Pruning hydrangeas depends on species

For the HeraldMarch 7, 2013 

Every time you turn around, plant breeders are coming up with a a hydrangea.

In the old days, hydrangeas were beloved, but gardeners had a hard time figuring out how to prune them. That’s because species are pruned differently. Now with the new cultivated varieties, it’s even more confusing. Thankfully, Tim Wood at Proven Winners has made it much easier.

All you need to know is the size and color of the flowers to know which hydrangea is which, then you can figure out how to prune it. If your plant has big pink or blue flowers, it’s a big-leaf hydrangea (Hydrangea macrophylla). Hydrangeas with round white or pinkish flowers are smooth hydrangeas (Hydrangea arborescens). Hardy hydrangeas (Hydrangea paniculata) have white, greenish or pink conical flowers.

Big-leaf hydrangeas don’t need much pruning, Wood said. Prune a few of the oldest stems down to the ground each year, removing no more than one-third of the total stems in one year. Do this after they flower in the summer. Don’t prune these in late winter or spring. Big-leaf hydrangeas flower on older wood, so pruning before flowering removes the flower buds.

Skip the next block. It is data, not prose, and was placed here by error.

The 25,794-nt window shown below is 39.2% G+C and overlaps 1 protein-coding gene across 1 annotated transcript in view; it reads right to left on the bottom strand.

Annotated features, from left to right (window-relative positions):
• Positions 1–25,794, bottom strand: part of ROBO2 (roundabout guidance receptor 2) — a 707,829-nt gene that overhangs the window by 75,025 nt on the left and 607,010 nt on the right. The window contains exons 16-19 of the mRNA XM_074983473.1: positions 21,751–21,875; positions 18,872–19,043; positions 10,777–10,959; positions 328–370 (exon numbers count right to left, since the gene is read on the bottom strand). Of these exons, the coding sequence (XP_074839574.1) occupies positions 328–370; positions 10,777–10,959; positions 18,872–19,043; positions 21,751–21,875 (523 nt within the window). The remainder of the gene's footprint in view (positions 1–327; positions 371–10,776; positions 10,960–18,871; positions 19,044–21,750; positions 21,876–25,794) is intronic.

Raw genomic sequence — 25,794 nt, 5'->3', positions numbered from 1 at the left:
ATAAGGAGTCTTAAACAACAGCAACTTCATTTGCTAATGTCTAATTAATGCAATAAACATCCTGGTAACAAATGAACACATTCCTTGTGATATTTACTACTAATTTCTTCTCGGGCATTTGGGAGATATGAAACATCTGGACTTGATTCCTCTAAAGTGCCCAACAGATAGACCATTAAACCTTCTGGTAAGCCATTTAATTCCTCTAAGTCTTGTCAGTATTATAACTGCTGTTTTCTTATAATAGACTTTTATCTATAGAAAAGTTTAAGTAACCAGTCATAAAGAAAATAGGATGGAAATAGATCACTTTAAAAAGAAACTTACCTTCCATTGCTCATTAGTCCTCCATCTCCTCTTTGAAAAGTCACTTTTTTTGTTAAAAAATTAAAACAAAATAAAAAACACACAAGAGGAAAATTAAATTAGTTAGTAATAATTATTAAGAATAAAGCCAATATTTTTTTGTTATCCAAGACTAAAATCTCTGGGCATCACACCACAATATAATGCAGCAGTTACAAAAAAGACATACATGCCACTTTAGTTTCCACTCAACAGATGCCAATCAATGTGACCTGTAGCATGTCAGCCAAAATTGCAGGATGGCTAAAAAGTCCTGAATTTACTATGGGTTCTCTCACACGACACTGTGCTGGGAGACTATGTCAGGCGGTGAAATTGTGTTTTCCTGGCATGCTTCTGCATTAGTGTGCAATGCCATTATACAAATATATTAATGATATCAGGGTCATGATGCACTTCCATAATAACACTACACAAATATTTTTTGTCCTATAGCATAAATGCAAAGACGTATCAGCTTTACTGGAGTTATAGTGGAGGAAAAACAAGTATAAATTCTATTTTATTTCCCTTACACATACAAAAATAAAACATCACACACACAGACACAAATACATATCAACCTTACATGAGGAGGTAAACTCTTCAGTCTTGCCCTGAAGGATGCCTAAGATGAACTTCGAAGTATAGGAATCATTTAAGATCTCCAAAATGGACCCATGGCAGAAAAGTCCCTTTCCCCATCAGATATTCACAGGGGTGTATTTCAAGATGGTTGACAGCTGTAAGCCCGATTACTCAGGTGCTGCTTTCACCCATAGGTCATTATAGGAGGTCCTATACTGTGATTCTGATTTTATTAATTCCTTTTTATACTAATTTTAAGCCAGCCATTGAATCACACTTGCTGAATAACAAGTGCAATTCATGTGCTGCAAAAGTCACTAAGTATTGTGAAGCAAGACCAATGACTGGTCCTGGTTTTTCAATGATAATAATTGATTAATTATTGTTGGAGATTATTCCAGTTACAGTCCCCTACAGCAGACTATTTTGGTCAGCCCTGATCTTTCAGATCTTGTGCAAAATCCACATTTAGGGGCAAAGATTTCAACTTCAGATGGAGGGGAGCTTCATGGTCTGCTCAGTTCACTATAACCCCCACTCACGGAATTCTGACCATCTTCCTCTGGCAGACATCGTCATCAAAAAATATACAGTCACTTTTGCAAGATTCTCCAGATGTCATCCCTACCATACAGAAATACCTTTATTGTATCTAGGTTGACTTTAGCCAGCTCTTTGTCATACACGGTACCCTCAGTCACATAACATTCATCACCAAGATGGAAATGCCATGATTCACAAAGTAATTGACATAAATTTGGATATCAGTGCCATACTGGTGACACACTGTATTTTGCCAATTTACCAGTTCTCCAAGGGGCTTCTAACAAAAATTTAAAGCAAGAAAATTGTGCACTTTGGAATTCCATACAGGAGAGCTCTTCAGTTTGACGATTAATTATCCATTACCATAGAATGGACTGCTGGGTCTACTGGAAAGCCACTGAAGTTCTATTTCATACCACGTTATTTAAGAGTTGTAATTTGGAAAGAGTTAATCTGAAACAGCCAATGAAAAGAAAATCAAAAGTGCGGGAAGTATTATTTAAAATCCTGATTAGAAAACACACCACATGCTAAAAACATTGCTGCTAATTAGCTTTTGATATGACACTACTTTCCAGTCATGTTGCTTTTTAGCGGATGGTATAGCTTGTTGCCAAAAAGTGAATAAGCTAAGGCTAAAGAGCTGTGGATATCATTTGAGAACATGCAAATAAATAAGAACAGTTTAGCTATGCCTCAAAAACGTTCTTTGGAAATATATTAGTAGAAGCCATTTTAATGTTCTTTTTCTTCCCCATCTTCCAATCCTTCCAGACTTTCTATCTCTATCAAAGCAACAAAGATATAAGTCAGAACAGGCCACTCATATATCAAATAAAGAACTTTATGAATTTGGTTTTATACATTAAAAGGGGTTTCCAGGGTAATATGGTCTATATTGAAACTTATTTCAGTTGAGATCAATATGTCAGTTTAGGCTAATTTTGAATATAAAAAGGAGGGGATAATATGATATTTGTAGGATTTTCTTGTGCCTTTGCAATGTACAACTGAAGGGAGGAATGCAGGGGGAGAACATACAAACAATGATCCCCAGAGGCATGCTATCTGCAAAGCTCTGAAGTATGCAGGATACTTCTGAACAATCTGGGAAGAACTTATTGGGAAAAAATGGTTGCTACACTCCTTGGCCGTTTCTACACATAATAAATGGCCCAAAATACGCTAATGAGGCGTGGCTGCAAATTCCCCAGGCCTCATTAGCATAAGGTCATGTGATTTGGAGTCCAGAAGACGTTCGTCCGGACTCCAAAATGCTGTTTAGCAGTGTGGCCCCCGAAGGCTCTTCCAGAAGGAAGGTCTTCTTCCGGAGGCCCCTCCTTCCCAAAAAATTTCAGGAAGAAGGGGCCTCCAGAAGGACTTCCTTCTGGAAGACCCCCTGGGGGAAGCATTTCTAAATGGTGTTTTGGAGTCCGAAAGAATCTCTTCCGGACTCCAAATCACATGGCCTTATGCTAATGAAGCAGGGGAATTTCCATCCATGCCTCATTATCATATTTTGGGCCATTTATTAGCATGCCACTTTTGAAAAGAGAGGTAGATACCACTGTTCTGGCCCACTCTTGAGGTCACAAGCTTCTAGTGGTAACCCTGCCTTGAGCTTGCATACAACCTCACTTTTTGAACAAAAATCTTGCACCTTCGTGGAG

The smooth hydrangeas bloom on new wood or the wood that will develop in the coming season. These should be pruned back to a height of one to two feet in late winter. This helps encourage stronger stems that are less likely to droop over with the weight of big flower heads.

The hardy hydrangeas are pruned back to the ground or, if you want taller plants, prune back to within one to three feet from the ground. They also bloom on new wood.

Many of the new hydrangeas on the market originally come from Spring Meadow Nursery, which specializes in the propagation of “new and superior ornamental flowering shrubs” and introduces them to gardeners through the Proven Winners marketing program.

To make things more confusing, Spring Meadow Nursery has developed a line of “reblooming” large-leaf hydrangeas. Their line of Let’s Dance hydrangeas bloom on new and old wood. Right after flowering, deadhead spent flowers by cutting back to the first set of leaves beneath the flower head. After they bloom, prune out any dead, thin or weak wood down to the ground.

New to the Let’s Dance line this year is Let’s Dance Diva. Diva has a huge flower head made up of flowers with baby pink petals (actually sepals) as big as the size of your hand. Another new Spring Meadow rebloomer is Paraplu with large candy pink to hot pink mophead flowers. The individual flowers (called florets) are double, giving it a unique softer look. Paraplu supposedly holds up well in summer heat. It also has a compact habit, reaching only 21⁄2 to 3 feet tall and wide, making a neat little hydrangea shrub.

In my landscape, I have Incrediball, a Spring Meadow introduction. It’s a smooth hydrangea with gigantic white-flower heads that can reach 1 foot in diameter. One flower looks like an entire bouquet. The round flower heads are definitely incredible. The shrub grows to 48-60 inches tall and wide.

-- Marianne C. Ophardt is a horticulturist for Washington State University Benton County Extension.

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